US charges Indonesian, Malaysian extremists over 2002 Bali bombings

Charges filed against JI chief Hambali, two aides after more than 14 years at Guantanamo jail

(From top) Riduan Isamuddin, Mohammed Nazir Lep and Mohammed Farik Amin were captured in Thailand nearly 18 years ago.
(From left) Riduan Isamuddin, Mohammed Nazir Lep and Mohammed Farik Amin were captured in Thailand nearly 18 years ago.

WASHINGTON • US military prosecutors have filed formal charges against an Indonesian Islamist extremist and two others in the 2002 Bali bombings and 2003 Jakarta attack.

The charges were filed by the Pentagon on Thursday, nearly 18 years after the three were captured in Thailand and after each has spent more than 14 years in the US military prison in Guantanamo Bay, Cuba.

The first charged was Indonesian militant Riduan Isamuddin, better known as Hambali, the leader of the Indonesian terror group Jemaah Islamiah (JI) and believed to have been Al-Qaeda's top representative in the region.

The group, with support from Al-Qaeda, carried out bombings of tourist nightclubs on Bali on Oct 12, 2002 that killed 202, and the Aug 5, 2003 attack on the JW Marriott hotel in Jakarta that left 12 dead and scores injured.

The other two charged, Malaysians Mohammed Nazir Lep and Mohammed Farik Amin, were top Hambali aides in JI who had undergone training by Al-Qaeda, according to Guantanamo case documents.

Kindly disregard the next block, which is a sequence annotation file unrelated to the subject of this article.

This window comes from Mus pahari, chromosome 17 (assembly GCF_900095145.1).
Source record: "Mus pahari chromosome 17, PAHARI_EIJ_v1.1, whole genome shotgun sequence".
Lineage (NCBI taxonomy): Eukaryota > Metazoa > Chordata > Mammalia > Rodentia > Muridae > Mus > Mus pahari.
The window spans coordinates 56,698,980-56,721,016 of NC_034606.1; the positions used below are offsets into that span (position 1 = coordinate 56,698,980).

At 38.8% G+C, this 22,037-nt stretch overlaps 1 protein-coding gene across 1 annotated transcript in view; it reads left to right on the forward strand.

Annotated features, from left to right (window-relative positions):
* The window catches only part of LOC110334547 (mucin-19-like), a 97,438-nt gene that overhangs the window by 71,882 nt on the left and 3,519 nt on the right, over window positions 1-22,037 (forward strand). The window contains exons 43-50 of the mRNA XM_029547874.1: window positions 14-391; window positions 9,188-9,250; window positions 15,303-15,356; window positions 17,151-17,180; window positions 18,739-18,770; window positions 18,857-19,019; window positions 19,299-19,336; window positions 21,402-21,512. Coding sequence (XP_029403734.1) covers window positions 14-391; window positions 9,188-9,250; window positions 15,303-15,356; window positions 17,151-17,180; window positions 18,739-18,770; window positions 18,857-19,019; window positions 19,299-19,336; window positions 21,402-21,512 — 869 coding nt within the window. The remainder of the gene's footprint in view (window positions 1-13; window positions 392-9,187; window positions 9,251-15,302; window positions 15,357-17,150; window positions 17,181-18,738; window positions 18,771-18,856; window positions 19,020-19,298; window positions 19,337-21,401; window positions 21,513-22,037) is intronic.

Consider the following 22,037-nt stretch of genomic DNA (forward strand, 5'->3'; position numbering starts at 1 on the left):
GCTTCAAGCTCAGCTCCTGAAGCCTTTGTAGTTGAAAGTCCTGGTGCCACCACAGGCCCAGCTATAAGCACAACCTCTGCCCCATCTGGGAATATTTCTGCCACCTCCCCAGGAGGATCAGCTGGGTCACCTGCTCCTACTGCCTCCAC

"The charges include conspiracy, murder, attempted murder, intentionally causing serious bodily injury, terrorism, attacking civilians, attacking civilian objects, destruction of property, and accessory after the fact, all in violation of the law of war," the Pentagon said in a statement.

It was not clear why the charges before Guantanamo's military tribunal were announced after years of delay. In 2016, Hambali's bid to be released from Guantanamo was rejected because, prosecutors said, he still represented a "significant threat to the security of the United States".

The charges were announced on the first full day of the administration of President Joe Biden.

When Mr Biden was Mr Barack Obama's vice-president, they sought but failed to close the navy-run prison in Guantanamo and have remaining prisoners either released or tried in US civilian courts.

Mr Obama's successor, Mr Donald Trump, showed no interest in Guantanamo and its inmates, who include top Al-Qaeda figure and 9/11 attack planner Khalid Sheikh Mohammed.

Little progress was made on the status of the 40 detainees remaining there. At its peak, around 780 "war on terror" detainees were held at the camp. Most have been released back to their countries.

Under military commission procedures, the prisoners are to be brought before a military judge for arraignment within 30 days.

But there is no resident military judge at the base, the prisoners' lawyers are based in the US, and although the base has begun coronavirus vaccinations, commanders there require all visitors to be quarantined for 14 days on arrival.


A version of this article appeared in the print edition of The Straits Times on January 23, 2021, with the headline 'US charges Indonesian, Malaysian extremists over 2002 Bali bombings'. Subscribe